This report describes the case of a 45-year-old woman with a history of Behçet’s disease and complex regional pain syndrome of her legs who presented with severe pain and swelling in her left lower extremity. The patient was initially diagnosed with exacerbation of complex regional pain syndrome, which fit the symptom complex of hyperalgesia, oedema and skin temperature changes. However, after unsuccessful attempts at significant pain relief during admission, CT angiography demonstrated occlusion of the left common and external iliac arteries, a limb-threatening emergency. This case describes an example of anchoring bias, a type of cognitive bias in which there is a tendency to rely too heavily on an initial piece of information, the ‘anchor’, when making decisions. This report emphasises that clinicians should be aware of biases when making decisions and avoid anchoring bias by asking themselves if their diagnosis is influenced by any leading pieces of information.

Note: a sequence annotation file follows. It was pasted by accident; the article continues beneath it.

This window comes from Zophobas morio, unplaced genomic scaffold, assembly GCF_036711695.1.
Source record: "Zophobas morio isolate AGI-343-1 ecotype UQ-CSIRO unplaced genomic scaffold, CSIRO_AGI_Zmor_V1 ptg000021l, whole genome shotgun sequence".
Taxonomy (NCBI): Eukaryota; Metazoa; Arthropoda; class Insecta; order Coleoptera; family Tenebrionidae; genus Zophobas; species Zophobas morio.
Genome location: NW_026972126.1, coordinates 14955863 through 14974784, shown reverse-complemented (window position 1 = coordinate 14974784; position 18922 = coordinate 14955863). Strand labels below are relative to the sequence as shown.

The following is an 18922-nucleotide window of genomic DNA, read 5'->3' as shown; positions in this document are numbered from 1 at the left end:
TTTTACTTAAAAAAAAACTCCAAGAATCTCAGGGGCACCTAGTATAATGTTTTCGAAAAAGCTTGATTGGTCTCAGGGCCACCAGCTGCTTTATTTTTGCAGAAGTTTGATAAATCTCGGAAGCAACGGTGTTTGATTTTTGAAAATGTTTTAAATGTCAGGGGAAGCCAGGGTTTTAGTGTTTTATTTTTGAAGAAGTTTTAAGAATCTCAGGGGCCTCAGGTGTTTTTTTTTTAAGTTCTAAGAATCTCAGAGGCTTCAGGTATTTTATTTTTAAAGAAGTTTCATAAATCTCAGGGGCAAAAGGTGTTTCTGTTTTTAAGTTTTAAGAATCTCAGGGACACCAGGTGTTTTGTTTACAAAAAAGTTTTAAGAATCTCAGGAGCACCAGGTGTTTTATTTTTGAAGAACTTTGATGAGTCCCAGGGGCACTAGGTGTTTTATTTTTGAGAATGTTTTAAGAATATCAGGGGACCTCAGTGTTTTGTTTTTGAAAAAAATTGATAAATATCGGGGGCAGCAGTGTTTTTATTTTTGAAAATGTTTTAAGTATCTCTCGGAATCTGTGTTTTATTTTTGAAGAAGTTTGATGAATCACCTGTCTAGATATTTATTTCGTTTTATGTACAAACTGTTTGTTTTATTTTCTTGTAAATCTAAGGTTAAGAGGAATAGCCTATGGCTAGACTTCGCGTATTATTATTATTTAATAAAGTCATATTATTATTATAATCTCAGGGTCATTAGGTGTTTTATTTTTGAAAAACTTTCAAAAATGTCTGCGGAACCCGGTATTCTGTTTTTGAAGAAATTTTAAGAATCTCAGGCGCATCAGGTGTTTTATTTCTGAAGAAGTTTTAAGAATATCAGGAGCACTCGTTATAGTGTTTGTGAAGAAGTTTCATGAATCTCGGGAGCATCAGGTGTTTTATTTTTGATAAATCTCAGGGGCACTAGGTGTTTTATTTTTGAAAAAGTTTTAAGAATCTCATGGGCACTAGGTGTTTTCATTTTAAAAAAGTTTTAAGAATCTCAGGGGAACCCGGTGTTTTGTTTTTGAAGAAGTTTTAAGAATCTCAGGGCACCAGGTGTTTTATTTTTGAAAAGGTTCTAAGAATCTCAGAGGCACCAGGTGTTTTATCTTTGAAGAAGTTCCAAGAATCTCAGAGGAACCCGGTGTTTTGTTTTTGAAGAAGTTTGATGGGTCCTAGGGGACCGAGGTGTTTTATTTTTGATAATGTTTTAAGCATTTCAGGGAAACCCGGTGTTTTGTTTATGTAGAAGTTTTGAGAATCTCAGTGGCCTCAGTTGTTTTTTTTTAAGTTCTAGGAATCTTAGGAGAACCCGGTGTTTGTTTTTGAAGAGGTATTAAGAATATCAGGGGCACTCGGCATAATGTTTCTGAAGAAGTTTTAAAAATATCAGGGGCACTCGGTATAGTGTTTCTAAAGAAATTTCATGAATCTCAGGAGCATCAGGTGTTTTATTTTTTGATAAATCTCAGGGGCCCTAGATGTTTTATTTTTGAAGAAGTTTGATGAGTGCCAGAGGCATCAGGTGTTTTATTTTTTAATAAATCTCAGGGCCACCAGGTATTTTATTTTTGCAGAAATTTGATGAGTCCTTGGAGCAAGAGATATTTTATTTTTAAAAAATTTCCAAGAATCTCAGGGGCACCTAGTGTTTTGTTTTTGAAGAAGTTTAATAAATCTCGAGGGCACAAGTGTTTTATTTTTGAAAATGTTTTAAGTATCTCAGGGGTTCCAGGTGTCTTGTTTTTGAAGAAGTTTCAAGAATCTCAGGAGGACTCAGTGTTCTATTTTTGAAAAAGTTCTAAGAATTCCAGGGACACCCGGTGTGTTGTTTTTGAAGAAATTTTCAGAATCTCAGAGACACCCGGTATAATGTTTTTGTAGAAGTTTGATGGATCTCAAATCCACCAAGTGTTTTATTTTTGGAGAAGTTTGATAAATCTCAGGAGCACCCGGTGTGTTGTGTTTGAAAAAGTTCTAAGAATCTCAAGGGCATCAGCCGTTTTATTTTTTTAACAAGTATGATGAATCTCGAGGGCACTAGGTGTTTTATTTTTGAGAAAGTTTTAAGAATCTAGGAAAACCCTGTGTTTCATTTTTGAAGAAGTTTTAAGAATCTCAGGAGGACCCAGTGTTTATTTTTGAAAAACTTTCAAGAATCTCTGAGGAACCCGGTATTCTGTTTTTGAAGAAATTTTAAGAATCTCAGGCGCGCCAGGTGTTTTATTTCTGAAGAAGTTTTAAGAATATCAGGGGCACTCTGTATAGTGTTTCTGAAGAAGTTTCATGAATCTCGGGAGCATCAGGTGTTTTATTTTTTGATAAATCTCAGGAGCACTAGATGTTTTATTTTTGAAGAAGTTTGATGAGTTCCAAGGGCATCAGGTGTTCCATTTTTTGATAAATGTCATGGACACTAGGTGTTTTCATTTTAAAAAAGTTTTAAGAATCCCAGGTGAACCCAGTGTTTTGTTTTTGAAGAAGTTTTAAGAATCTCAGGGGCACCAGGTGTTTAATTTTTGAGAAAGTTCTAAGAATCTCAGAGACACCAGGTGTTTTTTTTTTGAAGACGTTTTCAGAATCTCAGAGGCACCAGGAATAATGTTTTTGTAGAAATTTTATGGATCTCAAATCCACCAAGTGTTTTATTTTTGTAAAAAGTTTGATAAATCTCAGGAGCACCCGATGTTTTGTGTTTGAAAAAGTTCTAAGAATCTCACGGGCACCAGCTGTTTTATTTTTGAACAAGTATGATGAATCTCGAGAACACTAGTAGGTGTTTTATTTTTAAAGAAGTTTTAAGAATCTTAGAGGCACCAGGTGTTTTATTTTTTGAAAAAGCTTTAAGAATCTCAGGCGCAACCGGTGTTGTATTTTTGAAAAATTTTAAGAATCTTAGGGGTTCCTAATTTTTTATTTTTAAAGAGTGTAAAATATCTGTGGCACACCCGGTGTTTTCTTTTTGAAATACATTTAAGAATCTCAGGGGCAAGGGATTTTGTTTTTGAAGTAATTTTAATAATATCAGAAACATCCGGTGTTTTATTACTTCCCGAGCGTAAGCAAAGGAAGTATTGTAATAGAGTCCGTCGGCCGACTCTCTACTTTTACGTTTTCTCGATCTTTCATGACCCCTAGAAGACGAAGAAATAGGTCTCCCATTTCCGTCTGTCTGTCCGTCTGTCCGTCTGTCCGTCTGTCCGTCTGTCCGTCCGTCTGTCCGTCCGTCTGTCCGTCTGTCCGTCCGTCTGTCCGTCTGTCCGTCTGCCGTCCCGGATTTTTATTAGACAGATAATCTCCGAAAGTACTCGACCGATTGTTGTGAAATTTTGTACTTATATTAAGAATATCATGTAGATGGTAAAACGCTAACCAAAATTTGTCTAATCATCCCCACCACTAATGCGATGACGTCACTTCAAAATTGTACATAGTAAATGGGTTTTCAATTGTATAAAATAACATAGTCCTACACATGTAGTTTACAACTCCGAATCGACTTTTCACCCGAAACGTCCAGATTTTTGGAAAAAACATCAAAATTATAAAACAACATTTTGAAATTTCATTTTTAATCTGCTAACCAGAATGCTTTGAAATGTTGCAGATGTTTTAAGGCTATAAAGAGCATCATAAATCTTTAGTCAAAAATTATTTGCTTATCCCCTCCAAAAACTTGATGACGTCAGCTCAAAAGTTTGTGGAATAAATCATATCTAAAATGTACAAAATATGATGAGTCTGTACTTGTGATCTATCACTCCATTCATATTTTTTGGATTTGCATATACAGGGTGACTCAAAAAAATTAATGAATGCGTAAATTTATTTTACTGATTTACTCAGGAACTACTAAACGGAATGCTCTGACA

- healthcare improvement and patient safety
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Contributors The case was managed by HK as the attending physician and by CF as the medical student subintern. HK conceived the idea for the case report. CF drafted the article, and HK provided critical revision of the article and approved the final version for publication.
Funding The authors have not declared a specific grant for this research from any funding agency in the public, commercial or not-for-profit sectors.
Competing interests None declared.
Patient consent for publication Obtained.
Provenance and peer review Not commissioned; externally peer reviewed.
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